Climate, war and capital are coalescing to create a tipping point for the reinsurance market

According to Howden’s Reinsurance Market Report, heightened volatility caused by various aspects of the current risk landscape has led the market to harden in several areas to a degree not seen since 2006.

With unexpected losses from Ukraine coming fast on the heels of COVID-19, and reported claims to date for the former only representing a fraction of ultimate loss projections, reinsurers’ exposure to loss aggregation in the modern risk landscape has contributed to the transitioning reinsurance cycle in 2022.

Climate, war and capital are coalescing to create a tipping point for the reinsurance market. Pressures are particularly acute in the property-catastrophe space, says Howden, where reduced capital inflows, rising inflation, and a succession of expensive climate change-related secondary peril losses have strengthened reinsurers’ resolve to demand higher returns.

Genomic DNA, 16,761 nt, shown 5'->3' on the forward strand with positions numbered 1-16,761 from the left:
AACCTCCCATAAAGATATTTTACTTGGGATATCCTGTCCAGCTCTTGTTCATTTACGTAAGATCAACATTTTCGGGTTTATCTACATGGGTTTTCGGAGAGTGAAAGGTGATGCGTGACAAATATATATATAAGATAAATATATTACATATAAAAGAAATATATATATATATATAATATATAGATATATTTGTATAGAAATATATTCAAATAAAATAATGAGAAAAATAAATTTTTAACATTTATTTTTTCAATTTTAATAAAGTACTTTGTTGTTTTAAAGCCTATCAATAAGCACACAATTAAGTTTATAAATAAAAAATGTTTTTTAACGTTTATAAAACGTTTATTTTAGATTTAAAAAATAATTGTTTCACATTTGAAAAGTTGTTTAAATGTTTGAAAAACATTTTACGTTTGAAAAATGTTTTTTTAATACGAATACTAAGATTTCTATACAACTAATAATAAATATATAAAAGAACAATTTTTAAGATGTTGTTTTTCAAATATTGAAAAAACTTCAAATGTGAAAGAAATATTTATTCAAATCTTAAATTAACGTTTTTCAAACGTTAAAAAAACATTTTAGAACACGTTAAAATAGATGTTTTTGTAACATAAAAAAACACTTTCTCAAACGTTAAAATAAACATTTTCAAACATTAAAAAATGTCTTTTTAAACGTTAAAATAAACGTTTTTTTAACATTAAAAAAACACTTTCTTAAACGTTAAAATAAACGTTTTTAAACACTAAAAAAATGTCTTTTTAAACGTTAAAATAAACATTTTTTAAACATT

The property-catastrophe market is currently in the eye of a price, risk, and supply chain storm.

The environment of excess capital that persisted for most of the last decade has been replaced by a capacity crunch and increased demand. Pricing and risk appetites are responding accordingly.

Nonetheless, capital providers’ price expectations have shifted in line with structural changes to the loss environment, meaning that 2023’s reinsurance renewal cycle is likely to see further pricing pressures, irrespective of whether the wind blows this year or not.

It adds that differentiated capital market expertise is just one area where intermediary advice can help cedents secure the best and most cost-effective coverage available in the current environment.